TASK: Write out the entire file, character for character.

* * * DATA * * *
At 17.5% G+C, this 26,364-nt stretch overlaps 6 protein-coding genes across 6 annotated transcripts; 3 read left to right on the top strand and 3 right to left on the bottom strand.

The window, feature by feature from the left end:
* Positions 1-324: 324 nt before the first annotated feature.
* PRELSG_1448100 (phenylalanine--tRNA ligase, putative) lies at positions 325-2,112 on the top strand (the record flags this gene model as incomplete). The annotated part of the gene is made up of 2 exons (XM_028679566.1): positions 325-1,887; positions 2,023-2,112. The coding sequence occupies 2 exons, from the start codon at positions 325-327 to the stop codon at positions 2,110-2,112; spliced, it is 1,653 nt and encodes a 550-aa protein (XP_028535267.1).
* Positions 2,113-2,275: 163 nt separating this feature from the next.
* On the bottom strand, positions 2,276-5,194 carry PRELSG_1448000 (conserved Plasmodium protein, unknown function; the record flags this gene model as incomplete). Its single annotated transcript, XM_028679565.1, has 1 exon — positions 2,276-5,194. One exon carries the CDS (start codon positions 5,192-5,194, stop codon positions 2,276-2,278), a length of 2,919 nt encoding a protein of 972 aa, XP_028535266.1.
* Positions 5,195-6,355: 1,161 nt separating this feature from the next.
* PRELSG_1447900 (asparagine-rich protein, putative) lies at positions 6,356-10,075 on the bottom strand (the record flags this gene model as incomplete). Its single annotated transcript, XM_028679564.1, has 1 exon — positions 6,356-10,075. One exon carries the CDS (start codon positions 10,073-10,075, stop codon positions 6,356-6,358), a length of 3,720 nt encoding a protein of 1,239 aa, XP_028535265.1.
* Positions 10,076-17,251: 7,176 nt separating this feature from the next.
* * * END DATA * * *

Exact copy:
At 17.5% G+C, this 26,364-nt stretch overlaps 6 protein-coding genes across 6 annotated transcripts; 3 read left to right on the top strand and 3 right to left on the bottom strand.

The window, feature by feature from the left end:
* Positions 1-324: 324 nt before the first annotated feature.
* PRELSG_1448100 (phenylalanine--tRNA ligase, putative) lies at positions 325-2,112 on the top strand (the record flags this gene model as incomplete). The annotated part of the gene is made up of 2 exons (XM_028679566.1): positions 325-1,887; positions 2,023-2,112. The coding sequence occupies 2 exons, from the start codon at positions 325-327 to the stop codon at positions 2,110-2,112; spliced, it is 1,653 nt and encodes a 550-aa protein (XP_028535267.1).
* Positions 2,113-2,275: 163 nt separating this feature from the next.
* On the bottom strand, positions 2,276-5,194 carry PRELSG_1448000 (conserved Plasmodium protein, unknown function; the record flags this gene model as incomplete). Its single annotated transcript, XM_028679565.1, has 1 exon — positions 2,276-5,194. One exon carries the CDS (start codon positions 5,192-5,194, stop codon positions 2,276-2,278), a length of 2,919 nt encoding a protein of 972 aa, XP_028535266.1.
* Positions 5,195-6,355: 1,161 nt separating this feature from the next.
* PRELSG_1447900 (asparagine-rich protein, putative) lies at positions 6,356-10,075 on the bottom strand (the record flags this gene model as incomplete). Its single annotated transcript, XM_028679564.1, has 1 exon — positions 6,356-10,075. One exon carries the CDS (start codon positions 10,073-10,075, stop codon positions 6,356-6,358), a length of 3,720 nt encoding a protein of 1,239 aa, XP_028535265.1.
* Positions 10,076-17,251: 7,176 nt separating this feature from the next.